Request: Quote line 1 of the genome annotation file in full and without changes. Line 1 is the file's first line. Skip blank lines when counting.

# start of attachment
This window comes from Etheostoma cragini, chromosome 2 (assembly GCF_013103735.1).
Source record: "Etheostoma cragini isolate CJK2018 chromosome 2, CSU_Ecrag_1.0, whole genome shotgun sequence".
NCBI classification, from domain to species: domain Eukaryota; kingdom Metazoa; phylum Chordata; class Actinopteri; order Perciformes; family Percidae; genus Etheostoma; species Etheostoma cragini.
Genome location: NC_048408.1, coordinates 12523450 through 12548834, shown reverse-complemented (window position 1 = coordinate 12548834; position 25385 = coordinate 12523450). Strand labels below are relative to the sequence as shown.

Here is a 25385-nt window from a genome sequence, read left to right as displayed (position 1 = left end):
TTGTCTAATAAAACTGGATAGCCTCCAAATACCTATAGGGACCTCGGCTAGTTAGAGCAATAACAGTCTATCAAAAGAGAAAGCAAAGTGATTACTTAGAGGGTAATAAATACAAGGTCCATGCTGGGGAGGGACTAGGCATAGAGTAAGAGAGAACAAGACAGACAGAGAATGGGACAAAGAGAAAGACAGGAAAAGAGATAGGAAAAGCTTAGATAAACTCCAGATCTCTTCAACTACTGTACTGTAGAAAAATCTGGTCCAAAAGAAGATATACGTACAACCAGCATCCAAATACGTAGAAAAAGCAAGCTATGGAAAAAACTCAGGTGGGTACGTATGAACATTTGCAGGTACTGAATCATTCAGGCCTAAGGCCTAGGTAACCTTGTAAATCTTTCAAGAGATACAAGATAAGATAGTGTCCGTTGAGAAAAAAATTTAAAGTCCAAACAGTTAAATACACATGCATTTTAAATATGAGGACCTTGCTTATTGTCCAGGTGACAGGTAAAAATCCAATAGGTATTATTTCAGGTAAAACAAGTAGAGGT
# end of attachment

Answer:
This window comes from Etheostoma cragini, chromosome 2 (assembly GCF_013103735.1).